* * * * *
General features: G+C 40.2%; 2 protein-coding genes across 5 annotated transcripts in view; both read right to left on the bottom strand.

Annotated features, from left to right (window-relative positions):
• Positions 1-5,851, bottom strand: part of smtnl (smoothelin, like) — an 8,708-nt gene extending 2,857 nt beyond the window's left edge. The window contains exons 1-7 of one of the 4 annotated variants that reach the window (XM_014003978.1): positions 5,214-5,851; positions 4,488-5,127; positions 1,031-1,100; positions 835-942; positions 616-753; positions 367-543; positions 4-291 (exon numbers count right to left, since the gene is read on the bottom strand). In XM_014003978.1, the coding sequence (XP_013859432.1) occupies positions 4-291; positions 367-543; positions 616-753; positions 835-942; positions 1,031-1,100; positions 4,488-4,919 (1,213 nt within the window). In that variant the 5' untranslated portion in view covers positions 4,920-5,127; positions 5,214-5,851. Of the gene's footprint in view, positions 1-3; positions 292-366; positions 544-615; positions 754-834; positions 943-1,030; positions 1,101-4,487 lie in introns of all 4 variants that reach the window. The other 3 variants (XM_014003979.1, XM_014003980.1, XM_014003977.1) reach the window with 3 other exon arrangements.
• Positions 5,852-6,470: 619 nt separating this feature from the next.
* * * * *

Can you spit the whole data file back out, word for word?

General features: G+C 40.2%; 2 protein-coding genes across 5 annotated transcripts in view; both read right to left on the bottom strand.

Annotated features, from left to right (window-relative positions):
• Positions 1-5,851, bottom strand: part of smtnl (smoothelin, like) — an 8,708-nt gene extending 2,857 nt beyond the window's left edge. The window contains exons 1-7 of one of the 4 annotated variants that reach the window (XM_014003978.1): positions 5,214-5,851; positions 4,488-5,127; positions 1,031-1,100; positions 835-942; positions 616-753; positions 367-543; positions 4-291 (exon numbers count right to left, since the gene is read on the bottom strand). In XM_014003978.1, the coding sequence (XP_013859432.1) occupies positions 4-291; positions 367-543; positions 616-753; positions 835-942; positions 1,031-1,100; positions 4,488-4,919 (1,213 nt within the window). In that variant the 5' untranslated portion in view covers positions 4,920-5,127; positions 5,214-5,851. Of the gene's footprint in view, positions 1-3; positions 292-366; positions 544-615; positions 754-834; positions 943-1,030; positions 1,101-4,487 lie in introns of all 4 variants that reach the window. The other 3 variants (XM_014003979.1, XM_014003980.1, XM_014003977.1) reach the window with 3 other exon arrangements.
• Positions 5,852-6,470: 619 nt separating this feature from the next.